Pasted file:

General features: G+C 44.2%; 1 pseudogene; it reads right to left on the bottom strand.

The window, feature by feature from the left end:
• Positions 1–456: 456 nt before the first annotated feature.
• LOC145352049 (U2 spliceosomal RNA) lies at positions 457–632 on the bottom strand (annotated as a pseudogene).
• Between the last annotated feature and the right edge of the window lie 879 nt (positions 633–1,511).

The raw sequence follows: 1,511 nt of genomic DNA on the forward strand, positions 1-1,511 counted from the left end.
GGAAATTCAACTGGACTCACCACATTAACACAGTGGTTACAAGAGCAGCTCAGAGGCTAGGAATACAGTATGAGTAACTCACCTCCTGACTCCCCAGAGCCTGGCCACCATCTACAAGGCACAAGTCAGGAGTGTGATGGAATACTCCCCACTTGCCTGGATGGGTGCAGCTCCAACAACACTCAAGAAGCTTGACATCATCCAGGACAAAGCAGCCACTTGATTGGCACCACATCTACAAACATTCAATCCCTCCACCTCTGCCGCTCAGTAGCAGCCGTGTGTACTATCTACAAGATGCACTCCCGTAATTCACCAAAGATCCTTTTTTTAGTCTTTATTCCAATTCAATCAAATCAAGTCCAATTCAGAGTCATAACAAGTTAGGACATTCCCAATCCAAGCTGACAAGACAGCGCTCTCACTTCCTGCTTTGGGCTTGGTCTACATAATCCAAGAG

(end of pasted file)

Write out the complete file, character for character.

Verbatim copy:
General features: G+C 44.2%; 1 pseudogene; it reads right to left on the bottom strand.

The window, feature by feature from the left end:
• Positions 1–456: 456 nt before the first annotated feature.
• LOC145352049 (U2 spliceosomal RNA) lies at positions 457–632 on the bottom strand (annotated as a pseudogene).
• Between the last annotated feature and the right edge of the window lie 879 nt (positions 633–1,511).

The raw sequence follows: 1,511 nt of genomic DNA on the forward strand, positions 1-1,511 counted from the left end.
GGAAATTCAACTGGACTCACCACATTAACACAGTGGTTACAAGAGCAGCTCAGAGGCTAGGAATACAGTATGAGTAACTCACCTCCTGACTCCCCAGAGCCTGGCCACCATCTACAAGGCACAAGTCAGGAGTGTGATGGAATACTCCCCACTTGCCTGGATGGGTGCAGCTCCAACAACACTCAAGAAGCTTGACATCATCCAGGACAAAGCAGCCACTTGATTGGCACCACATCTACAAACATTCAATCCCTCCACCTCTGCCGCTCAGTAGCAGCCGTGTGTACTATCTACAAGATGCACTCCCGTAATTCACCAAAGATCCTTTTTTTAGTCTTTATTCCAATTCAATCAAATCAAGTCCAATTCAGAGTCATAACAAGTTAGGACATTCCCAATCCAAGCTGACAAGACAGCGCTCTCACTTCCTGCTTTGGGCTTGGTCTACATAATCCAAGAG